Visualizing NES RAM with sparklines
January 23, 2018 1:16 PM   Subscribe

5 Seconds of Donkey Kong exhibits plotter printouts of the contents of an NES emulator's memory with a sparkline plot for every location in memory whose value changes.

The developer Micheal Fogleman writes:
The NES only had 2048 bytes of RAM. For each address in memory, I plot its values over time as an individual sparkline. I only show addresses that changed at least once, so there are usually fewer than 2048 sparklines. Because each game developer used the memory in different ways, each game produces its own unique look when plotted.
posted by Jpfed (13 comments total) 18 users marked this as a favorite
Well. it doesn't get more nerdy than that.
posted by doctor_negative at 1:25 PM on January 23, 2018

5 Seconds of Donkey Kong? Is that what kids are calling it these days?

All I can hear see is the wonder year's episode where Kevin has to go into the closet with Winnie for two minutes and they don't really know what to do - because stuff...

But 5 Seconds of Donkey Kong? That's solo play...
posted by Nanukthedog at 1:29 PM on January 23, 2018 [2 favorites]

I want this in video form with the instructions being executed scrolling up the side of the screen and the spark line updated with the instruction.
posted by Dr. Twist at 1:54 PM on January 23, 2018 [2 favorites]

Love it.
posted by mondo dentro at 3:12 PM on January 23, 2018

Saw these going around, and they are lovely. Thanks for putting it on the front page.
posted by cortex at 3:34 PM on January 23, 2018

I couldn't quite figure out how on earth you'd print that from the headline, because I'd forgotten that you could have RAM that was small enough to be rendered over time by an array of sparklines visible on plain paper, because here I am using (to my surprise, only) 54MB of memory to read a few hundred words of text on this web page.

It's beautiful. Like a kind of Bach canon or cantata. Or at least something that Hofstadter would have pondered on at length, if it had been around when he was writing Gödel, Escher, Bach.
posted by ambrosen at 3:45 PM on January 23, 2018 [1 favorite]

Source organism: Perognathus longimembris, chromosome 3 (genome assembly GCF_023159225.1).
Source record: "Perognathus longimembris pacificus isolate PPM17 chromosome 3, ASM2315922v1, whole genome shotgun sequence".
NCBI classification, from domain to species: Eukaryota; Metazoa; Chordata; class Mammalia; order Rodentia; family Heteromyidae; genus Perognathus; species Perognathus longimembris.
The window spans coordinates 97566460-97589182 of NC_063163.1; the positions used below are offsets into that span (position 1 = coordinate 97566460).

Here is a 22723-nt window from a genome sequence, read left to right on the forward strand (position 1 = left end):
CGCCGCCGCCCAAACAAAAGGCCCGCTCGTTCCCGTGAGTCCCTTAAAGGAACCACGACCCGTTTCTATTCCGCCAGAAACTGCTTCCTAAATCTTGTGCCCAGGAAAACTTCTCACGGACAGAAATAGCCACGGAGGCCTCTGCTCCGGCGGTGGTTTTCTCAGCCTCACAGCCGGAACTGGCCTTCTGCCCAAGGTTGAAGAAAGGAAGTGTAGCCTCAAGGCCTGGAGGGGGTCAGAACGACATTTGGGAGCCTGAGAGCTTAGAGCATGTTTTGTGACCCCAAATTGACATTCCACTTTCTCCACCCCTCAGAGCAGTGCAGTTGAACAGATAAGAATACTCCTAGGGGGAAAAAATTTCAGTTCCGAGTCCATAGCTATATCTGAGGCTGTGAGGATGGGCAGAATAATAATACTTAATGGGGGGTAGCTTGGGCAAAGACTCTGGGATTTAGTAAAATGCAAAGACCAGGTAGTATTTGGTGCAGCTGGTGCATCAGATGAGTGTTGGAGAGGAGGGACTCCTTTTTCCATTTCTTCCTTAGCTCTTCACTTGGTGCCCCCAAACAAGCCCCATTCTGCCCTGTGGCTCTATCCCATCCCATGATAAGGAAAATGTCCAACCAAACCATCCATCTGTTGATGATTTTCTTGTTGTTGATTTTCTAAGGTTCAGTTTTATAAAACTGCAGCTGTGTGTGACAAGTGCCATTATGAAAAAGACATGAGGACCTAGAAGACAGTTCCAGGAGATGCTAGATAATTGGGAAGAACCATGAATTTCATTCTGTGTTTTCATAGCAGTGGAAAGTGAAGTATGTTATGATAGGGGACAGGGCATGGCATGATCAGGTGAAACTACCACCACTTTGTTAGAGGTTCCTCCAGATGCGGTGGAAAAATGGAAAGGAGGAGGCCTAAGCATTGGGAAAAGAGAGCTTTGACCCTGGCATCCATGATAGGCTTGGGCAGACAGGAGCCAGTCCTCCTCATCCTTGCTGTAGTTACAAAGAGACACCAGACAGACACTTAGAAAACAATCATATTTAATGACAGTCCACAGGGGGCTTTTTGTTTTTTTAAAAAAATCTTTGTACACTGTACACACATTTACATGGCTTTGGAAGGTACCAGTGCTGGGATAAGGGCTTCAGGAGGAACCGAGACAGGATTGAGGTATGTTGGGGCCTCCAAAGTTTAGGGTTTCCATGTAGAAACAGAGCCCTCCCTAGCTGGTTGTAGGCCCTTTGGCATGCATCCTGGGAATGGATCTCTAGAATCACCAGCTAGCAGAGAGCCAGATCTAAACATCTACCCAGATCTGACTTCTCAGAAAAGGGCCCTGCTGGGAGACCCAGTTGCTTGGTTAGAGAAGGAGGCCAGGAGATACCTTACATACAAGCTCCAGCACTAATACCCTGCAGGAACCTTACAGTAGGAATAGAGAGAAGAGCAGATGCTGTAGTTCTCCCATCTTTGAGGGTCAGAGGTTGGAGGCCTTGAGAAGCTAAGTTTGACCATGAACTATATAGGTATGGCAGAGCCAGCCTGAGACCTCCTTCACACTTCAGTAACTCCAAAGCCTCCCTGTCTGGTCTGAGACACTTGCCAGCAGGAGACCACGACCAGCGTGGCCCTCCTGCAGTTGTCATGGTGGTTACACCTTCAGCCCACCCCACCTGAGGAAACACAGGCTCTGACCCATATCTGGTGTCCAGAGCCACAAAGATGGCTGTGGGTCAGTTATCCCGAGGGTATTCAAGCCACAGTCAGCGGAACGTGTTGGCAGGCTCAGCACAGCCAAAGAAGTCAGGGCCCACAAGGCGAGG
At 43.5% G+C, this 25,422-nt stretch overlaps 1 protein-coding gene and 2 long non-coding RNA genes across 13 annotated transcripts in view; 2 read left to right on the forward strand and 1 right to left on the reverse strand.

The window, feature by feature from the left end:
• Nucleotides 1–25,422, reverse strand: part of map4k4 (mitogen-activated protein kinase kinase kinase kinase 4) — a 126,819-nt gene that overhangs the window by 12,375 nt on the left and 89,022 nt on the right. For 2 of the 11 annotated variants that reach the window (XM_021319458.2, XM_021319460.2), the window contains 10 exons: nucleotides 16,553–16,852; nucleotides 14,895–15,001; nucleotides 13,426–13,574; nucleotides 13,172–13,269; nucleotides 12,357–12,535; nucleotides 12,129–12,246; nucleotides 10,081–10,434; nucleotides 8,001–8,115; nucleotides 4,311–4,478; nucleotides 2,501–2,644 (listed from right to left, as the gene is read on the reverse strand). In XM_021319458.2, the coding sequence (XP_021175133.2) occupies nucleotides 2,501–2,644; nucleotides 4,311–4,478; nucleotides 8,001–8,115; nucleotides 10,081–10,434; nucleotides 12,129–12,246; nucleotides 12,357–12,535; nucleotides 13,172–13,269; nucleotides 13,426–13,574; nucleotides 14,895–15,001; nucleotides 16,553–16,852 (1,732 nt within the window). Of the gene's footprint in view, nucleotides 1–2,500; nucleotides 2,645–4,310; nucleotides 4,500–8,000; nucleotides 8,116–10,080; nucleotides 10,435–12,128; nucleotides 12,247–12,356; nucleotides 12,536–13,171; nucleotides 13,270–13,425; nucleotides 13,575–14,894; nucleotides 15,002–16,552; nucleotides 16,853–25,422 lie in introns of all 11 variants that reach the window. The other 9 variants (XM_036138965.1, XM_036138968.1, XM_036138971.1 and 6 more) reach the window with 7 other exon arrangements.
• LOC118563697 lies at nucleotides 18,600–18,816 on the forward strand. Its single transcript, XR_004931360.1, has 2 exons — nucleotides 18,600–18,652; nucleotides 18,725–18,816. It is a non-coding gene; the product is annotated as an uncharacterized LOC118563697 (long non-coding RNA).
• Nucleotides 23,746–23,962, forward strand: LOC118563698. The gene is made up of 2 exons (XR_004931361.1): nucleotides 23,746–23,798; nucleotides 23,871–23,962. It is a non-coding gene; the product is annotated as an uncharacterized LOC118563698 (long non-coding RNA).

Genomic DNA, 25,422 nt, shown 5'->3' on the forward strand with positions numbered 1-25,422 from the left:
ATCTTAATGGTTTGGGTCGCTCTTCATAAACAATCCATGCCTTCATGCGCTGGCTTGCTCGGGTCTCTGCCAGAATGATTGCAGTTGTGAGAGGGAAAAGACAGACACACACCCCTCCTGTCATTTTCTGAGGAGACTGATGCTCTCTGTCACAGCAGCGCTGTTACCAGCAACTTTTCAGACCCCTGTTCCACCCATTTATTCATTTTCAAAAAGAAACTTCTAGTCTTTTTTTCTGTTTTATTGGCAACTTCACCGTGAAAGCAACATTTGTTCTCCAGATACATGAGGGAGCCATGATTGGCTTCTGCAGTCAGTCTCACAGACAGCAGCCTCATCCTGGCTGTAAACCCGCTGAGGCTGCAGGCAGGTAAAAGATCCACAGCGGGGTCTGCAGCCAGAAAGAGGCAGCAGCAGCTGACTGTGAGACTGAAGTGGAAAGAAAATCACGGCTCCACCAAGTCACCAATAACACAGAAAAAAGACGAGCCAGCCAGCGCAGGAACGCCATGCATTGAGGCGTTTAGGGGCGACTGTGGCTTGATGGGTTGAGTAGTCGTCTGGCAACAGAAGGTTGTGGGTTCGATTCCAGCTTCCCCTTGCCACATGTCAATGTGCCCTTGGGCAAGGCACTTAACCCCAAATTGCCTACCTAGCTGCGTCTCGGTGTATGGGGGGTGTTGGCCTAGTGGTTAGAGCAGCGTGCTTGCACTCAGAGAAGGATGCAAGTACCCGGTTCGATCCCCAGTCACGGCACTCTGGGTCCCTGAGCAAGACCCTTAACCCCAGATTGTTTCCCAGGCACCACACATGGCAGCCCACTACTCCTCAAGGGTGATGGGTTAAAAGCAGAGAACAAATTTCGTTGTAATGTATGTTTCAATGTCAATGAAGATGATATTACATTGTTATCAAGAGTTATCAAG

I thought maybe just once he should make one for five seconds of Far Cry 5 at 4K 60fps but he'd need to plot 11 718 750 sheets and 4.5 square miles to display them (assuming A0). Though then if next to that there was just a single one of those NES sheets it would be mindblowing.
posted by yoHighness at 4:08 PM on January 23, 2018

There are videos of the process on twitter
posted by noneuclidean at 4:10 PM on January 23, 2018

you can't put a price on art, but he did choose a price that I find a little high
posted by GuyZero at 4:47 PM on January 23, 2018 [7 favorites]

It's interesting to me how so many of those sparklines seem correlated with one another. A correlation matrix, with each square darkened by how correlated the row location was with the column location (example), could serve as a visual fingerprint for the game.
posted by Jpfed at 7:44 PM on January 23, 2018

Why does Mega Man look so good?
posted by anthill at 6:15 AM on January 24, 2018 [1 favorite]

I don’t exactly understand it, but it’s only $200!
posted by ActingTheGoat at 4:26 PM on January 25, 2018

I dunno. The jpegs are free, of reasonable resolution, and lack obnoxious watermarks. You can look at 'em all you like, right now and with a modicum of effort in perpetuity. It might just be me having my head buried in 20th century art history right now but that's a historically remarkable amount of accessibility to niche art that we've all just casually got.

So it's totally okay if you don't want to buy an object for the asking price—I really like these but am also not in a place where I'm going to find two hundred bucks for a print—but there is a kind of absurdity to complaining about the pricing of an object you don't have to purchase to enjoy the work you're literally already able to view.
posted by cortex at 5:15 PM on January 25, 2018

« Older Weird One Character Domain Superstore   |   Those poor, poor skis Newer »

This thread has been archived and is closed to new comments